A: Umm some, me and Shalem and a friend have a routine that we do around here I DJ some parties. DJ Hairy Manilow, a dope DJ who’s my favorite right now

JB: Are you a local legend?

A: Something like that haha

JB: Haha that must feel great

A: People don’t know how to react they don’t really know any better but some of them really like the music others just think that I am a weird person who they can’t understand

JB: Do they come up to you in awe just to shake your hand?

A: Hahahaha no not quite yet, they drool and pass out

JB: Haha

A: Some people fall out of there wheel chairs just to give me dap

JB: Hahaa Do you have any girls crying when you walk by and wave?

A: Nope I ignore all that jazz, teenybopper girls are useless

JB: Has there been any growing resemblance of a hiphop scene in New Hampshire since your days of driving far to see shows and buy records?

A: There is a little one mostly thugged out but cool

JB: Thugged out New Hampshire rappers?

A: I have found some other kids who are amazing as well yeah man life is trife in the sticks ever heard of Passage and Bomarr Monk? Those are 2 of NH’s finest

JB: Nah never heard of them I thought that you were the only one

A: Nope these are some new kids that are working with Anticon they are really dope

JB: Speaking of Anticon do you see yourself moving to Cali with the other Anticon crew?

A: Nope i do my own thing I will be going to Cali in January to record an album with Moodswing 9. Me and Shalem roll 2 deep

JB: My friend said Moodswing is born again now

A: Yeah so am I, it will be a religiously toned album

JB: What brought about the change?

A: I have been a Christian since 1991 it’s a hard thing to put into words. I just realized that there was a God and a Jesus and that he died for my sins it’s a lot more detailed than that but you know… being a Christian is a scary word for a lot of people

JB: I think it depends on how the ideas are brought to them

A: Yeah it’s hard

JB: Some people are more forceful with there beliefs which can turn some people off

A: Yeah that is no good

JB: Do you go on any retreats to clear your mind?

A: No I haven’t in a while. I have tried to be able to do that in my own head it’s hard but sometimes you have to. Life piles up a lot of junk for you to deal with but you to just sit and think and realize where you are going and what your goals are. If that means taking it one day at a time then that is what you have to do..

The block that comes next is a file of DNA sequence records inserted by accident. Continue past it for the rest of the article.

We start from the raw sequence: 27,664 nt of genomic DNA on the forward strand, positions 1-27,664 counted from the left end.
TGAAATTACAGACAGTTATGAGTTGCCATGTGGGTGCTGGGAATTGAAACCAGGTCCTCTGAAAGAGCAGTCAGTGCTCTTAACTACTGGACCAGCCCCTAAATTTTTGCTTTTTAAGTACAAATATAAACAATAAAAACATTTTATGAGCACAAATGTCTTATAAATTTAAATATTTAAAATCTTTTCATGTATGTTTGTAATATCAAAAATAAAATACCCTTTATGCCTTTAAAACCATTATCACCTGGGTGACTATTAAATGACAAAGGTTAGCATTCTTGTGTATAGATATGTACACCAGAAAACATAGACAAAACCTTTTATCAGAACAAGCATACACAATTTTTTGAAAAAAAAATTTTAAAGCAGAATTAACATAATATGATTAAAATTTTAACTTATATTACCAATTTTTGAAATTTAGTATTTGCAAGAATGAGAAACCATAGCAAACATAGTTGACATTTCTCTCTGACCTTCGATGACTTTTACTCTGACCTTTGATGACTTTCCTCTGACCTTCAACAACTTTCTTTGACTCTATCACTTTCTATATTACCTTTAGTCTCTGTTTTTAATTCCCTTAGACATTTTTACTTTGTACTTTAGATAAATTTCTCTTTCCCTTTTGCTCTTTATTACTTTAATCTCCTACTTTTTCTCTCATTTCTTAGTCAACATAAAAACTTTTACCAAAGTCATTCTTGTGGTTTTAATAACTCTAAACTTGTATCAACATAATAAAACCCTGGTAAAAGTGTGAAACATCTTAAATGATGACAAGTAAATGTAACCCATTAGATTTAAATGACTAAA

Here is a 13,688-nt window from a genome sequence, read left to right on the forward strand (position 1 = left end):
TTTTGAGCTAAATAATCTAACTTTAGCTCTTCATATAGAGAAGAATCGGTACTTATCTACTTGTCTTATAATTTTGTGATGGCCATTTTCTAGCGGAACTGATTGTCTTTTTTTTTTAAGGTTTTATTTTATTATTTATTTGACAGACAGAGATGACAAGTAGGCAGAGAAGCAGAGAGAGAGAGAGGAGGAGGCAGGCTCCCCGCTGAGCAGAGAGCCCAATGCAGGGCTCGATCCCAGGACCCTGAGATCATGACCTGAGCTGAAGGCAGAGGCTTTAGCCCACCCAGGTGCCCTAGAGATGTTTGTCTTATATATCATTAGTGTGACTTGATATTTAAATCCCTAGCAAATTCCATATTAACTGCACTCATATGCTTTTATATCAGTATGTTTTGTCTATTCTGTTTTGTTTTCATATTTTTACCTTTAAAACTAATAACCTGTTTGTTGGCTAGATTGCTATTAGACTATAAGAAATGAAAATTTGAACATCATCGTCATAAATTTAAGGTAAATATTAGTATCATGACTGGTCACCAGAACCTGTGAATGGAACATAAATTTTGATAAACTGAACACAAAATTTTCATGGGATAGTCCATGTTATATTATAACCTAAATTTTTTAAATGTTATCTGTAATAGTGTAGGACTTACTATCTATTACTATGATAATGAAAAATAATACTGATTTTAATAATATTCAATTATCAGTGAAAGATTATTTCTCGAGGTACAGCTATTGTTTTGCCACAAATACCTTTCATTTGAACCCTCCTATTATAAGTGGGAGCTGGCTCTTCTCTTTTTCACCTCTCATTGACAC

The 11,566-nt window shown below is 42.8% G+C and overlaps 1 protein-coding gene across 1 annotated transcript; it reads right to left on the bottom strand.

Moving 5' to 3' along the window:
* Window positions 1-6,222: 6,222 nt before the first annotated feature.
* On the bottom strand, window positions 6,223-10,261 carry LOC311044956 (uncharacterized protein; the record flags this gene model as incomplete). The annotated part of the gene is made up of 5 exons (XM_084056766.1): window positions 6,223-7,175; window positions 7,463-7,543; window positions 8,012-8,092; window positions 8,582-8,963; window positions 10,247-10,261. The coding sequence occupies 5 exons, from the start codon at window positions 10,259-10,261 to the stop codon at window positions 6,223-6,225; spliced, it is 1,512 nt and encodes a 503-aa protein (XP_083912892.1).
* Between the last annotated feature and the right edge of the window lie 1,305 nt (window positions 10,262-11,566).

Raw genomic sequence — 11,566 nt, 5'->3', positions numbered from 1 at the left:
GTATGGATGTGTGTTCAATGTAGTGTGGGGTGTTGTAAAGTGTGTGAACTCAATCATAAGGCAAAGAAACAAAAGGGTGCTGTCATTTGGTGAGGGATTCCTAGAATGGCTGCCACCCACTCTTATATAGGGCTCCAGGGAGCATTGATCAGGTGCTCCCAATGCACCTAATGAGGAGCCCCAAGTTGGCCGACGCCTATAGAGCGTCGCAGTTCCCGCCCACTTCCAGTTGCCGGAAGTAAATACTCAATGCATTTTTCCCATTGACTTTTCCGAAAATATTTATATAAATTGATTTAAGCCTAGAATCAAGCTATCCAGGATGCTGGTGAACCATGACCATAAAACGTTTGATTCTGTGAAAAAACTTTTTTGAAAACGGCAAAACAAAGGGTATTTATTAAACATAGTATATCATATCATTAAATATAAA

JB: Do you ever see yourself leaving Keenesbridge to develop your career more?

A: Yes when I am ready at some point it will be necessary but my goal is to live in the country with a studio in the basement and enjoy life..

JB: Musically and personally how do you feel your life would be different if you grew up in a large city?

A: It’s hard to guess this music and who i am as a person are very based on my beliefs and what I have seen so I am not sure how that would be effected. If it had not gone the way that it did I would like to think that I would be still doing the same music and be the same person because I am proud of both

JB: So what is Adeem’s day job?

A: As of last week Full time Rapper

JB: Oh word quit or fired?

A: Quit, I had a great job that I enjoyed but it took to much time away from music. I wanted to devote all my time to making my art better and more polished focusing on recording and performing live

JB: Do you feel music will be enough to sustain you financially?

A: Hopefully, I have three projects in the works plus I have saved up money to be able to do this

JB: What are those three projects?

A: Dorian Three, Moodswing 9/Adeem Album, and the Shalem/Adeem album…and anything else that comes along the way Dorian Three is selling well

JB: Will the Moodswing9 Album be more thought provoking written material or pure freestyle?

A: All written it’s all poetry and song

JB: The Shalem/Adeem album is that the “First Few Inches”?

A: Nope the “First Few Inches” was never meant to be anything. It was just supposed to be sold at scribble 99 but people really like it apparently and keep buying it. The Shalem/Adeem album is what I have been working on the past year

JB: What’s the name of the album and when can we expect it to be released?

A: Your guess is as good as mine

JB: That would be a pretty good title right there

A: ha yeah maybe

JB: Who is in the Dorian Three and what do you guys have planned for the upcoming year?

A: The Dorian Three is me, Shalem, and Adverse we have a CD that is already done, we may release it on a bigger level

JB: I read in one of your interviews that you never kicked a written freestyle what pushes you to keep your rhymes strictly off the top?

A: I owe it to the people listening to me. If I say it’s freestyle then it will be freestyle damn it. It’s a rule that I live by

JB: Do you feel that being such a good freestyler will overshadow anything you put on paper? If so how do you feel you can overcome that

A: Well yeah that becomes a problem because if you get to used to freestyling it’s hard to concentrate on written material. I am hoping that people will enjoy it when things are more thought out and well executed

JB: Will you be as active in battles now or are you going to concentrate on doing shows?

A: Shows for the most part but I will battle when I can

JB: I’m out of questions is there anything else you want the fans in cyberspace to see?

A: Yea shirley temples are the best drink in the world and that the dorian three is about to take over the world and manifest on da gawds on da the the vinyl monkies rule the universe